That said, 10 lorries of 16.5 metres length with small gaps between makes about 180 metres of 400 tonnes travelling at about 60 MPH. Ignoring the regular drivers who do charge across 3 lanes at the last minute to get off the motorway what will happen to the tourist who needs to see the signs which will be hidden by a 180 metre fence? Will we need bigger information signs or will we need satnavs that can identify convoys? Maybe we need to start with 2 in convoy, evaluate and slowly lengthen the “train” until we have an acceptable number. Might I suggest a maximum of 5 lorries?

    Peter City of Westminster
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    Regarding gaps at junctions for vehicles to get through to exit onto an off-slip then if we can remove the human failing of racing up to the junction as fast as possible in the third lane then realising the junction has been reached so having to then pull across with little regard for other road users by other vehicles being “driverless” then it should work OK shouldn’t it?

    Or human drivers could approach the junction at a reasonable speed, move into lane 1 in good time and exhibit a bit of patience and self control in the meantime? Probably too much to expect…..

    Regarding public finding of research into this technology, there are always choices to be made with finite funds and personally I can see this technology saving thousands in terms of driver’s wages, collision costs etc and I feel it is a worthwhile avenue to explore.

    Nick, Lancashire
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    Paul, the news release states that “a driver in the lead vehicle would control the steering, acceleration and braking of the convoy” therefore emergency braking by the lead driver would apply to all vehicles at the same time.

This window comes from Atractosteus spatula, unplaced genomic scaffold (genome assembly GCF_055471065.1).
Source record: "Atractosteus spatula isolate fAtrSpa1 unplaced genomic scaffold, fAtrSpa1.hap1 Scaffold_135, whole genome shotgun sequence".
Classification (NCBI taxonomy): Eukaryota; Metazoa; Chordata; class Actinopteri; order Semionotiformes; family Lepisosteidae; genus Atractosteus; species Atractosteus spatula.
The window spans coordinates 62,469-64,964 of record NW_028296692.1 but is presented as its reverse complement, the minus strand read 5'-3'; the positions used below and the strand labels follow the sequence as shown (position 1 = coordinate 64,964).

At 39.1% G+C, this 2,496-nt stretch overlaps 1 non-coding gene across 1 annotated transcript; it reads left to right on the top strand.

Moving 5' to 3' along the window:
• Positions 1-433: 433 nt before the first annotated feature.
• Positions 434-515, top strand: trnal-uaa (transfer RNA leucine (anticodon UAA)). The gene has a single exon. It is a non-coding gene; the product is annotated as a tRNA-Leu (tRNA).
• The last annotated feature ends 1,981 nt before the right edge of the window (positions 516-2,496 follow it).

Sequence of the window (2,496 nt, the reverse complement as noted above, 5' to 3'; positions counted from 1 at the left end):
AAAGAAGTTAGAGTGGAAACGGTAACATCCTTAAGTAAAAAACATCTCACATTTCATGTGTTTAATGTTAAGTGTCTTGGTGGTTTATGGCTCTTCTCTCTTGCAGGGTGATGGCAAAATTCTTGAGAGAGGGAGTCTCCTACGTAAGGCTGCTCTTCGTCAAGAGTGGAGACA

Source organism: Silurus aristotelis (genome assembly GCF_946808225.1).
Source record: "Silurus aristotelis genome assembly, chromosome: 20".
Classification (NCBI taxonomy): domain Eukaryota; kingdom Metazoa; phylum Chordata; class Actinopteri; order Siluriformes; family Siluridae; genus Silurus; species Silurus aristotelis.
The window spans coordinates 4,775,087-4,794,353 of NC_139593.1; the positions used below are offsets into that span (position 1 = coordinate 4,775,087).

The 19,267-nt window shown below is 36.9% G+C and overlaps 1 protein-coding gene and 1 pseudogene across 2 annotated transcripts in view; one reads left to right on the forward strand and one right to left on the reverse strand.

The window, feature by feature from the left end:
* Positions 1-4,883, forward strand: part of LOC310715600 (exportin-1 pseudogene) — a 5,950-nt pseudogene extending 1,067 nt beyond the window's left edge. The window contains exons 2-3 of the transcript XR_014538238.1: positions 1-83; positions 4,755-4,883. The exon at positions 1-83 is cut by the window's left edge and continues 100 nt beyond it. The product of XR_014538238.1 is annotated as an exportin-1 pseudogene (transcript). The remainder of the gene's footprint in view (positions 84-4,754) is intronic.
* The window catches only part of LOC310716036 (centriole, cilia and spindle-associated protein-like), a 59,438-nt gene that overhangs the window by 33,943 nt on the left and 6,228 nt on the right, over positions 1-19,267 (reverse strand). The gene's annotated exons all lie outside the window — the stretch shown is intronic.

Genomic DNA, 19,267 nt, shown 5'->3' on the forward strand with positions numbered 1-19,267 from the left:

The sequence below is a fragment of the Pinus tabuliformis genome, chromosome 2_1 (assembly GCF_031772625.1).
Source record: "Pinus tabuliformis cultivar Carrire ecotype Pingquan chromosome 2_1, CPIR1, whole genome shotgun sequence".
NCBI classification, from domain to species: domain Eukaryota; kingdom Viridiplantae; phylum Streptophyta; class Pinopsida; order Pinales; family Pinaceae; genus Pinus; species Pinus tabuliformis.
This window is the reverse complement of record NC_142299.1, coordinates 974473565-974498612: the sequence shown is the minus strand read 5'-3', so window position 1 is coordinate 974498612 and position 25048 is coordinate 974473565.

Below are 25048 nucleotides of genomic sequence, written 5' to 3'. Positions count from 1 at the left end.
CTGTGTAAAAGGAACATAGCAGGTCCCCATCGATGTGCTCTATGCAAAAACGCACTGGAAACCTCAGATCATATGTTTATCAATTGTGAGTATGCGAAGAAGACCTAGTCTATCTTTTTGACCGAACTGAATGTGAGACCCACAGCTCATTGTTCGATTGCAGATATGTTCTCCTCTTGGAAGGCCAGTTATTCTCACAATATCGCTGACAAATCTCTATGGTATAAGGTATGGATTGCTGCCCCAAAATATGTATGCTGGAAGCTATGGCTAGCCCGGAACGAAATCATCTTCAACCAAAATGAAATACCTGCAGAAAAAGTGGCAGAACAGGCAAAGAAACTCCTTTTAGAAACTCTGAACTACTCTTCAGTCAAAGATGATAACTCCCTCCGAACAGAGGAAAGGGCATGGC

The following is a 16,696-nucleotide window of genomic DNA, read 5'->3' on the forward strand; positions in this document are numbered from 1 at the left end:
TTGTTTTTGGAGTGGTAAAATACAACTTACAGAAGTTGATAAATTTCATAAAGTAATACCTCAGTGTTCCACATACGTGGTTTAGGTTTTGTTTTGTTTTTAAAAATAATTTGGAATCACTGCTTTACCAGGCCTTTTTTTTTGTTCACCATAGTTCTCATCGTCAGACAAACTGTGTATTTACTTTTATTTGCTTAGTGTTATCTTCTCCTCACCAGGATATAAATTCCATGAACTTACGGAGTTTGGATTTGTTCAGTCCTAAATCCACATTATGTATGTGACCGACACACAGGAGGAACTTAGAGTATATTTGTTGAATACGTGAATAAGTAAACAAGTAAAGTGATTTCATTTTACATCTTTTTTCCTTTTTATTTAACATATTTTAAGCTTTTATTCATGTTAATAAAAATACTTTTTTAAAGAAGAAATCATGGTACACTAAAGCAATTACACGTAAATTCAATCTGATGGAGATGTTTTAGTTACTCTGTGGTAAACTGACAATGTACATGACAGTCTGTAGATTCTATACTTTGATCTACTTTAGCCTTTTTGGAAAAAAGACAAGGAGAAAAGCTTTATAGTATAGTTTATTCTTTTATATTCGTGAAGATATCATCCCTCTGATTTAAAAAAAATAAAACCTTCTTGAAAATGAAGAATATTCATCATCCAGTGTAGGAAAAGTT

The limiting factor would be the differences in brake/tyre performance between the vehicles and I would assume the gap between the vehicles would be sufficient to allow for varied performance in this way. However, too big a gap and other vehicles will try to fill it!

    Matt Staton, Cambridgeshire
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    Can’t wait to see how independent comfort breaks are catered for at service stations. Or will this be catered for in cab. But then there would be no driver ready to take control.

    Agree (0) | Disagree (0)

    I don’t like the idea of them travelling ‘just metres apart.’ What happens if the lead lorry has to brake in an emergency? Nor do I agree with the government’s obsession with driverless vehicles and the £millions being spent in times of supposed austerity, deficit and debt.

    Paul Biggs, Staffordshire
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    I would think that the gaps between vehicles could be automatically increased at junctions.

    Peter, Merseyside